The steep price of Israel’s Gaza pullout

As always, once the serious fighting starts, Israel is receiving most of the blame for the current battle in Gaza. And in an important sense, Israel actually is to blame. Had it not pulled out of Gaza, it would not now be fighting this war.

This war, like the several before it, is the entirely predictable consequence of Israel’s inability to police Gaza. As a result of the pullout, Hamas is able to obtain rockets, establish sites from which to fire them, build tunnels from which to send terrorists into Israel, and so forth.

To protect itself from rocket attacks and terrorist infiltration, Israel must periodically fight bloody battles, in which, inadvertently, it inflicts civilian casualties. And each time it fights Hamas, Israel finds that Hamas has more sophisticated equipment.

This time, Hamas has been able to land a missile close enough to Israel’s international airport to provide at least a pretext for Western airlines to suspend, for a time, much of the air traffic into Israel. One of these days, as David Goldman suggests, Hamas may well have missiles that can defeat Israel’s defense systems and inflict vast damage upon major Israeli population centers.

Israel, in sum, continues to pay a big price for pulling out of Gaza.

What has Israel gained? Its soldiers no longer have to patrol this cesspool and incur the casualties that doing so entails. And Israeli taxpayers no longer have to foot the bill for occupying Gaza. But it is the proper role of soldiers to endure the dangers associated with protecting the civilian population, and the proper role of the civilian population to foot the bill.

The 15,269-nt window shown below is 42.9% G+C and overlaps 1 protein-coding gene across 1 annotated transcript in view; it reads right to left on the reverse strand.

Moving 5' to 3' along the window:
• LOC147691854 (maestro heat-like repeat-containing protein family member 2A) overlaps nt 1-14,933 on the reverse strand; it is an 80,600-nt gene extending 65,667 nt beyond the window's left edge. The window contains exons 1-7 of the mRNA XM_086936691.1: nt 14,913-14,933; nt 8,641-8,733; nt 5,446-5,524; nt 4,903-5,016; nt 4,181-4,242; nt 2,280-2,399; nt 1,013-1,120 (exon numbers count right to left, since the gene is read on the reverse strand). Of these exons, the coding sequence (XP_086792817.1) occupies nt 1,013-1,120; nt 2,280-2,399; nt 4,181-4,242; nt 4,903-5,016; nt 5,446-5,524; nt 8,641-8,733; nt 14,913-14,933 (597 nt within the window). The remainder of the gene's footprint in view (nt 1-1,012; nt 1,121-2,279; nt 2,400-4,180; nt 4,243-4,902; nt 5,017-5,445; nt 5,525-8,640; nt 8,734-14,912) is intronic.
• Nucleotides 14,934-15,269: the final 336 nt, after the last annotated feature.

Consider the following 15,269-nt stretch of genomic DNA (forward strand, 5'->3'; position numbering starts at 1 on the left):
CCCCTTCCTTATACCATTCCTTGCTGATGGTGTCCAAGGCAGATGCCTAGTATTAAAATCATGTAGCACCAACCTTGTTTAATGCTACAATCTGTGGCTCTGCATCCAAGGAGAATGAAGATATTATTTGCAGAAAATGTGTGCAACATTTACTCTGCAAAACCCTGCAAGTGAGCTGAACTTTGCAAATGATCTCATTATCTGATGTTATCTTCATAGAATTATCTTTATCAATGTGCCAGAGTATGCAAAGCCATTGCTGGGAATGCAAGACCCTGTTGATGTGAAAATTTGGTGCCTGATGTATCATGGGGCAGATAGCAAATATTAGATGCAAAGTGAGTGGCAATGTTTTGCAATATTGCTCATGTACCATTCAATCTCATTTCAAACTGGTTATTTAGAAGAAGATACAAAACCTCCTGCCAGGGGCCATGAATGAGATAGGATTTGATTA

Israel hoped by withdrawing from Gaza to gain favor with the West. This was always a pipe dream. As Evelyn Gordon points out, all Israel bought itself from the West, including the Obama administration, is the acknowledgement that it has the right to defend itself from attacks launched out of Gaza provided that it does so without inflicting civilian casualties — an impossibility in any war.

Where does Israel go from here? Reoccupying Gaza seems out of the question. Israel will have to settle for destroying Hamas’ infrastructure to the maximum extent possible in a military operation of limited duration.

There should be no ceasefire. Israel should go about its work and then pull out when ready to do so. Missile attacks on Gaza can continue post-pullout, if they are deemed necessary.

Finally, Israel needs to internalize the lesson of Gaza: never again cede land to the Palestinians.

The cessation of international flights into Israel alone should be enough to establish this “never again” proposition. As Shmuel Rosner put it on Twitter, Israel can’t afford to have its sole air bridge to the world be at the mercy of a terrorist organization’s whims.

Hamas and Fatah are already too close to Israel’s population centers and its airport. To invite them closer would be folly.


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